Rep. Jay Love, R-Montgomery, right, talks with Rep. Jamie Ison, R-Mobile, at the Alabama Statehouse Thursday, May 10. Love sponsored an early education budget bill that would have made bigger cuts.
AP Photo/Dave Martin
Here are some of the changes from the 2012 Legislature:
Lawmakers passed an education budget that cuts funding at all levels, but should retain teachers and keep class sizes as they are. The budget shifts school bus purchases to a bond-issue basis and moves AllKids health care to the general fund budget.
Legislators overrode a veto by Gov. Robert Bentley to shorten the school year in the hopes of boosting Alabama tourism. Critics said the measure will not help tourism and will hurt schools, since Alabama already is at the low end of the number of school days per year.
Want to help your court system? Get arrested. There’s a new fee of $35 for posting bond, with the proceeds earmarked for covering court costs, since the Legislature lopped huge amounts from the general fund budget.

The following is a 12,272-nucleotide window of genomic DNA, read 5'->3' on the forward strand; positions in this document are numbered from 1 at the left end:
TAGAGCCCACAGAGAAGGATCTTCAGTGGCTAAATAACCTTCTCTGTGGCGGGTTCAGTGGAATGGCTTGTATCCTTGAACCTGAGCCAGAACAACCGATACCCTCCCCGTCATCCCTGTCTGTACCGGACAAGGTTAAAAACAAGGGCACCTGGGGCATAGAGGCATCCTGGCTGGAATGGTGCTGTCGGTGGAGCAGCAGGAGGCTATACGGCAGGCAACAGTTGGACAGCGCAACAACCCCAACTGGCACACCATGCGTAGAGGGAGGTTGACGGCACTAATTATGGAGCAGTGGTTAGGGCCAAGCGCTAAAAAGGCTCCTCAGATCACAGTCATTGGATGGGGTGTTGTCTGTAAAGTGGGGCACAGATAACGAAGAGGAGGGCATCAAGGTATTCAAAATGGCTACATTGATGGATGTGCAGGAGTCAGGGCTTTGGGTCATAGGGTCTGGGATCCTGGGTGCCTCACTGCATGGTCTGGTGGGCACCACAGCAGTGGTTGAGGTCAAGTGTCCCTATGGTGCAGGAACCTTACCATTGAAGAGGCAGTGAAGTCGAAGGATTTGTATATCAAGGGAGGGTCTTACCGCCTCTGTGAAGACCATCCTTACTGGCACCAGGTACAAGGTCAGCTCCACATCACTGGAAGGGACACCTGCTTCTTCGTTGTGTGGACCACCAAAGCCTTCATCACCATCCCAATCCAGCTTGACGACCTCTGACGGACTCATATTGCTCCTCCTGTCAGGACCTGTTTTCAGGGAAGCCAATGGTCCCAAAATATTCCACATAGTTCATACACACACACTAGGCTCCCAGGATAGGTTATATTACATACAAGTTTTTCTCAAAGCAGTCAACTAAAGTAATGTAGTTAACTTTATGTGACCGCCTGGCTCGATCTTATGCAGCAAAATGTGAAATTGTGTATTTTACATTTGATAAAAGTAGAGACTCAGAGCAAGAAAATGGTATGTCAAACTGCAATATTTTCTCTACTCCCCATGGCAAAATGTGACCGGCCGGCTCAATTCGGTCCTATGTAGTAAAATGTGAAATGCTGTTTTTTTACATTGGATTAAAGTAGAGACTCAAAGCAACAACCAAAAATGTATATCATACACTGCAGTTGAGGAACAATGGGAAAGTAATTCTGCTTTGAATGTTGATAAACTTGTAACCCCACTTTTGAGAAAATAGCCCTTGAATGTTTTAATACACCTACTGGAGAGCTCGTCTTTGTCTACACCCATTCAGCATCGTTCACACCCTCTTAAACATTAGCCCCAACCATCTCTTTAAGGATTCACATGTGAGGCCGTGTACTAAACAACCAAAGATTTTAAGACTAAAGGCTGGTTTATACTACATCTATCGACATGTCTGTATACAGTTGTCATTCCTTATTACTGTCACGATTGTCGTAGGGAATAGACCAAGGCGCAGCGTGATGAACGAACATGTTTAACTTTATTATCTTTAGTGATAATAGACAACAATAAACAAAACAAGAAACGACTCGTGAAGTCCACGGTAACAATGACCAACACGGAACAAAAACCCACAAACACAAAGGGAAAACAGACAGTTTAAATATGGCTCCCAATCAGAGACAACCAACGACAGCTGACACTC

In a trade-off, lawmakers saved Medicaid by trimming prison allocations, but the deal hinges on voters approving an on-going transfer from the Education Trust Fund.
Texting while driving is banned. Fine for first offense set at $25. Public safety officials say that texting caused more than 1,000 accidents and five deaths in 2010.
Save those pennies. A new law cuts retirement benefits for new state employees; they’ll take home more now but have to save more for their own retirement—and they’ll have to work longer to collect it.
Just twelve hours after completing the regular session May 16, lawmakers were back in place to map out changes in congressional districts.